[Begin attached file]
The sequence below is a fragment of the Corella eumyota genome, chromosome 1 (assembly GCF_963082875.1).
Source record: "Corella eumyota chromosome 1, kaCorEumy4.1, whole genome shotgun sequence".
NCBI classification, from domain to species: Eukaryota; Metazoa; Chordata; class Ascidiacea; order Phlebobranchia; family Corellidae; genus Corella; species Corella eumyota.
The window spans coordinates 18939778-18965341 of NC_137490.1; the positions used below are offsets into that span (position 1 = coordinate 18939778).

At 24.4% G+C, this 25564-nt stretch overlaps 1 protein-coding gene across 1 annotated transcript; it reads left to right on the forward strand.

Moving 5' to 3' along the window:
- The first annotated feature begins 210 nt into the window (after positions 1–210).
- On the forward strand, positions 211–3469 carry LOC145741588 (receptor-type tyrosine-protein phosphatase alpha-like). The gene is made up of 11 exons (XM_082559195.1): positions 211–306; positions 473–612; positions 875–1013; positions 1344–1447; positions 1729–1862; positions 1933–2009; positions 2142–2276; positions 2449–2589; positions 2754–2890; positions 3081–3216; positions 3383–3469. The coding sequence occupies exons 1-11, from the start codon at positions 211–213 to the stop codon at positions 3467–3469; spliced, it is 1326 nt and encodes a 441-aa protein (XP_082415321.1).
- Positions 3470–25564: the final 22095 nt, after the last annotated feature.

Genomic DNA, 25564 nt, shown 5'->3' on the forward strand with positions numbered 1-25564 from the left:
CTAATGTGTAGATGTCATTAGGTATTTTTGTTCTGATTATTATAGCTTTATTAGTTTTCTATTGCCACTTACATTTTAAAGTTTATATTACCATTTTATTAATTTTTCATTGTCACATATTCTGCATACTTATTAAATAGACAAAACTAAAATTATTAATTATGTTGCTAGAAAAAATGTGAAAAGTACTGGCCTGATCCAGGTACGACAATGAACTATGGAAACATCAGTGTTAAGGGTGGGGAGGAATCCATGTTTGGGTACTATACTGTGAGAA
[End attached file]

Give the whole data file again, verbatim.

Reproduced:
The sequence below is a fragment of the Corella eumyota genome, chromosome 1 (assembly GCF_963082875.1).
Source record: "Corella eumyota chromosome 1, kaCorEumy4.1, whole genome shotgun sequence".
NCBI classification, from domain to species: Eukaryota; Metazoa; Chordata; class Ascidiacea; order Phlebobranchia; family Corellidae; genus Corella; species Corella eumyota.
The window spans coordinates 18939778-18965341 of NC_137490.1; the positions used below are offsets into that span (position 1 = coordinate 18939778).

At 24.4% G+C, this 25564-nt stretch overlaps 1 protein-coding gene across 1 annotated transcript; it reads left to right on the forward strand.

Moving 5' to 3' along the window:
- The first annotated feature begins 210 nt into the window (after positions 1–210).
- On the forward strand, positions 211–3469 carry LOC145741588 (receptor-type tyrosine-protein phosphatase alpha-like). The gene is made up of 11 exons (XM_082559195.1): positions 211–306; positions 473–612; positions 875–1013; positions 1344–1447; positions 1729–1862; positions 1933–2009; positions 2142–2276; positions 2449–2589; positions 2754–2890; positions 3081–3216; positions 3383–3469. The coding sequence occupies exons 1-11, from the start codon at positions 211–213 to the stop codon at positions 3467–3469; spliced, it is 1326 nt and encodes a 441-aa protein (XP_082415321.1).
- Positions 3470–25564: the final 22095 nt, after the last annotated feature.

Genomic DNA, 25564 nt, shown 5'->3' on the forward strand with positions numbered 1-25564 from the left:
CTAATGTGTAGATGTCATTAGGTATTTTTGTTCTGATTATTATAGCTTTATTAGTTTTCTATTGCCACTTACATTTTAAAGTTTATATTACCATTTTATTAATTTTTCATTGTCACATATTCTGCATACTTATTAAATAGACAAAACTAAAATTATTAATTATGTTGCTAGAAAAAATGTGAAAAGTACTGGCCTGATCCAGGTACGACAATGAACTATGGAAACATCAGTGTTAAGGGTGGGGAGGAATCCATGTTTGGGTACTATACTGTGAGAA